Video | Wearables for Tracking Sleep

Hi it’s Dr. Perry.

So, today I’m going to talk to you about wearables. Here you go. Here’s my apple watch. Fitbit is another popular one. So, as the saying goes, “what gets measured gets done”, and what I do with my practice members is provide accountability in coaching. Because so many of the people that I work with are very smart, they know what they need to do, what they want to do, what they think they’re committed to doing to improve their health. However, a couple things, I think, get them hung up a little bit. One can be the sequencing or prioritizing like,

“what really, where should I really start. There are so many things, that I could do, to improve my well being, but where should I start?”

Secondly is, maybe you need a little bit of accountability. I do! I have an accountability group that I’m in. I also work with coaches, I have worked with a variety of coaches, personally and professionally for a long, long time. And that’s what we do with our practice members, is we provide accountability via me health coaching and also with other practice members in the community. Part of the way that I coach and provide accountability is by actually looking at the data that my practice members provide me via their wearables, and more importantly than “Steps” is “Sleep”.

I know that no matter what health challenge or health improvement that one of my clients wants to make, sleep needs to be way up there on the top of the list. So, if you have a Fitbit, it’s going to track sleep for you automatically, if you charge it and wear it. If you have the Apple Watch, you’re going to have to sync it with an iPhone app and I imagine there’s an Android. So, I need to do a little bit more research on that one, but there’s definitely a way to track your sleep, and for those people who are working with us, I have a way to keep track of you, and in my software I will set up something that will show me, okay:

If Suzy had been sleeping six and a half hours a night and our goal was to get her to seven, I can have my system alert me if she goes more than three days in a row with less than seven hours sleep. And then we’ll have a chit-chat, see what’s going on. Maybe there’s a good explanation for why that’s happening or maybe we just need to get her back into the office for an acupuncture appointment or something like that.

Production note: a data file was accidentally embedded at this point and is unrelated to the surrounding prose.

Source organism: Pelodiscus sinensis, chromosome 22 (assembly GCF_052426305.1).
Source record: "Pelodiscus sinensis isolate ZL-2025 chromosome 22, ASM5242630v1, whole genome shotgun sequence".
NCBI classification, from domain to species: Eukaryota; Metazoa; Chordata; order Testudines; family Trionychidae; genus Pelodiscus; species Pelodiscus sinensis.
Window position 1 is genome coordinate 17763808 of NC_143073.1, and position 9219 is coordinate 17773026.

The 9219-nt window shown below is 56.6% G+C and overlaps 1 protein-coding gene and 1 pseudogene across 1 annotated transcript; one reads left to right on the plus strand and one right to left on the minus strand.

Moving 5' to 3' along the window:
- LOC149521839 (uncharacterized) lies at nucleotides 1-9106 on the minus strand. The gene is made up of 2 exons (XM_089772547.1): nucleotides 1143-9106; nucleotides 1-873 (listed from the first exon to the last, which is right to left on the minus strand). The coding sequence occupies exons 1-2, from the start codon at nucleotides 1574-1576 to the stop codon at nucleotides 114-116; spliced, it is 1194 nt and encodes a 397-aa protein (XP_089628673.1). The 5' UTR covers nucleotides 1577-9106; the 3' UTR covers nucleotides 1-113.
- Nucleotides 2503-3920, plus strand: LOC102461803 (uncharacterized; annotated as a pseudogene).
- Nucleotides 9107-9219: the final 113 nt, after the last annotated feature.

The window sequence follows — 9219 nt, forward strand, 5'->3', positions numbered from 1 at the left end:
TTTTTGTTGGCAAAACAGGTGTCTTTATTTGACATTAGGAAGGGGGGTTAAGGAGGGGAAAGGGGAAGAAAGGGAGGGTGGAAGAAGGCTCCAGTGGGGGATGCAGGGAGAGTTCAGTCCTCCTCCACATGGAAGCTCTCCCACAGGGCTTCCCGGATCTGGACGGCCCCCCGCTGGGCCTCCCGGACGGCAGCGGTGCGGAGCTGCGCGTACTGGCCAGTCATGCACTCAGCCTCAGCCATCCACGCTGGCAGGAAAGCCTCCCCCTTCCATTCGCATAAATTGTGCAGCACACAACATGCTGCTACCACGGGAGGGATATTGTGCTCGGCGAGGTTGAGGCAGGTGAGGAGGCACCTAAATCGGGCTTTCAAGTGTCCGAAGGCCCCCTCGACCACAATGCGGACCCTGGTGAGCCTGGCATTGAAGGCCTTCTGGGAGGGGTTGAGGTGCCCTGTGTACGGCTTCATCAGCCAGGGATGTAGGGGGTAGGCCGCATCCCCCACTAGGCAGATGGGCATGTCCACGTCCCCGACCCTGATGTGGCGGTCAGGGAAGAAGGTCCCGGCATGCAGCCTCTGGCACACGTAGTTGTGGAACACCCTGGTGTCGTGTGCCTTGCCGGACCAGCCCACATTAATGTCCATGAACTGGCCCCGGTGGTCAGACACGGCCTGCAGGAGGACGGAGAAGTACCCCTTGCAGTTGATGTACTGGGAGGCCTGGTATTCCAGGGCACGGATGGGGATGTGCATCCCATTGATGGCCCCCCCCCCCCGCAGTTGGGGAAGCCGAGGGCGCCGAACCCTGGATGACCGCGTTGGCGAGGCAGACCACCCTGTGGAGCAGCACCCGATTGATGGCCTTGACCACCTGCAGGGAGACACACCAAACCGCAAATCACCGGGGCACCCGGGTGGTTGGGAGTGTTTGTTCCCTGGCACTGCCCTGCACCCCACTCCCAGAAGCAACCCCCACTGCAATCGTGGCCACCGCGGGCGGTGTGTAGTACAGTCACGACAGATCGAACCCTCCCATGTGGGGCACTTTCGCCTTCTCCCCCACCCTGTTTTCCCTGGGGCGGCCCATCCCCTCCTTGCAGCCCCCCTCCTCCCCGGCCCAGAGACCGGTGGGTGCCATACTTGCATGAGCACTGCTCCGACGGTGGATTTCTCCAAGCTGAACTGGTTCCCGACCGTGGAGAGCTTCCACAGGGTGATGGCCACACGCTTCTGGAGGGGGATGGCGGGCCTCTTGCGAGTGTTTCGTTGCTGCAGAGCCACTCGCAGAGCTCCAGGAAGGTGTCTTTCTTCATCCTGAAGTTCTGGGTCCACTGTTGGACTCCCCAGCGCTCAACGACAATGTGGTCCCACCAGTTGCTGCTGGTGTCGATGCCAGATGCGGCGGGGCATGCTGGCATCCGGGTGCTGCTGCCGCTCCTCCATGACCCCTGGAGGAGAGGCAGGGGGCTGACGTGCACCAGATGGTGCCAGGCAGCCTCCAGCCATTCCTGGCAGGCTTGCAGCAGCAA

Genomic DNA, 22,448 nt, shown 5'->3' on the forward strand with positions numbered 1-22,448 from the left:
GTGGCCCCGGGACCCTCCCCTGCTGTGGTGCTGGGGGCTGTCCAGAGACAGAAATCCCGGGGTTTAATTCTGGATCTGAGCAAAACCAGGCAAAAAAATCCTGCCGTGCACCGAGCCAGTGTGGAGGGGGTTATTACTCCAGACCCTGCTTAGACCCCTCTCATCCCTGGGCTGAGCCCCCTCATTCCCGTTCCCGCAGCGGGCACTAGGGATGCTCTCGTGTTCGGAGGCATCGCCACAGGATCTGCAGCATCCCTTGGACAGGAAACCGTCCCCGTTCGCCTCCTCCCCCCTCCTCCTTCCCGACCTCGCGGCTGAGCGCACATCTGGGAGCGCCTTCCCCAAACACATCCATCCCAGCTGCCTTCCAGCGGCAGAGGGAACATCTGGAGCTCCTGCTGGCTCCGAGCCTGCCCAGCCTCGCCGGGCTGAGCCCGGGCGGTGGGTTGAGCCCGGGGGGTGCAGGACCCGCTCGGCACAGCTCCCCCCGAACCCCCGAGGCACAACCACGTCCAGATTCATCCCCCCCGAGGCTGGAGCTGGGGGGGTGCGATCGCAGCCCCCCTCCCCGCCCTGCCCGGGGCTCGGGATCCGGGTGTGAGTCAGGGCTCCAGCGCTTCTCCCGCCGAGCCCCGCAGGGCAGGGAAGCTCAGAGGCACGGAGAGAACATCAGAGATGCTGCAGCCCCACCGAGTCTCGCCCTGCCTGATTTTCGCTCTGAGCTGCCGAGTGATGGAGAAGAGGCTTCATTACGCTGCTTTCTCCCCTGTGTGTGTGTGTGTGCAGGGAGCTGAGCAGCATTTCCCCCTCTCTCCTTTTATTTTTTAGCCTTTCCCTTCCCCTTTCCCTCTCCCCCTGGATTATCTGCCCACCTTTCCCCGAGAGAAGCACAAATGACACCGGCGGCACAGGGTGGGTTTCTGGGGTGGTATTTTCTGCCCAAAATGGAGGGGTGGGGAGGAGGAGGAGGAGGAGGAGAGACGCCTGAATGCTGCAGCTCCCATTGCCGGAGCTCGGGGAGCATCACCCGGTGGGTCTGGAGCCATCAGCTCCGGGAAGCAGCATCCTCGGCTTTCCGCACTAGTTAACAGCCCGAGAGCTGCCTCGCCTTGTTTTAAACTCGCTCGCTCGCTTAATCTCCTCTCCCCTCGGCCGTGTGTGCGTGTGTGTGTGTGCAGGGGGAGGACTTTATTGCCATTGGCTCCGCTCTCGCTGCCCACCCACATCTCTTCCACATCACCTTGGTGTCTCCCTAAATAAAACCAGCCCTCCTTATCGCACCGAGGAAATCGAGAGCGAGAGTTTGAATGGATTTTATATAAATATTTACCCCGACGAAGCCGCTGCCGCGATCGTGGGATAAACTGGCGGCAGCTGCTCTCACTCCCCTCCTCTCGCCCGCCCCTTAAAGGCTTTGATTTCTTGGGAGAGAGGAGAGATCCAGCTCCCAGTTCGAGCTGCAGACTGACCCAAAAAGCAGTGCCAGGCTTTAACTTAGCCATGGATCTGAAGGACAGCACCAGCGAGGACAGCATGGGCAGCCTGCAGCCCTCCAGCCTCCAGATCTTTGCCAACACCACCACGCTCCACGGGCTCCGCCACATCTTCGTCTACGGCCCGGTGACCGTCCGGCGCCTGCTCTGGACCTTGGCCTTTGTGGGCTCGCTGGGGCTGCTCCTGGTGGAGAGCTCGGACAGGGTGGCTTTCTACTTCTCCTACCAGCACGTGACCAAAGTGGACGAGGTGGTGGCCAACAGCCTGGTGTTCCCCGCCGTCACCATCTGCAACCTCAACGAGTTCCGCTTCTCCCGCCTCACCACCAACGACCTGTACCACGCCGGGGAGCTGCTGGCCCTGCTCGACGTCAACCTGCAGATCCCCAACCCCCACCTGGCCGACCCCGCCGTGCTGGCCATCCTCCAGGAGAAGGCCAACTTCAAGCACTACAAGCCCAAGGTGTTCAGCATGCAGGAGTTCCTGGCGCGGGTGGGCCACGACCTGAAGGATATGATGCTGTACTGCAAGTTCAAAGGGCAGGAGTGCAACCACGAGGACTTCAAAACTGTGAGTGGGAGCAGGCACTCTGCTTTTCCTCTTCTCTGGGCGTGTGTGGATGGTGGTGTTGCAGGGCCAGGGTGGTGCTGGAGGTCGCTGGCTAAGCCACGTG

So, you can be your own coach and by measuring and looking at trends and seeing what you’re currently doing then you can set reasonable goals for yourself hold yourself accountable and make those improvements. Put sleep up there as a priority, and optimal sleep, I believe, is around 7.5 to 9 hours for most people. You can discover what feels best for you. No matter where you are. Kind of take a look at the average of wherever you are and then you’re just going to want to increase that by 15 to maybe 30 minutes. Make that your goal. It make take you a month to improve your sleep by that. So, I’m in the process also of writing an article on sleep hygiene. All those tips that are just kind of non-negotiable that will help you sleep. You already know some of them. So, watch for that article.

If you have any specific questions for me, about your sleep issues, or about a wearable or about working with us and becoming a practice member, please send me an email or just pick up the phone and give me a call and I’ll get back to you.

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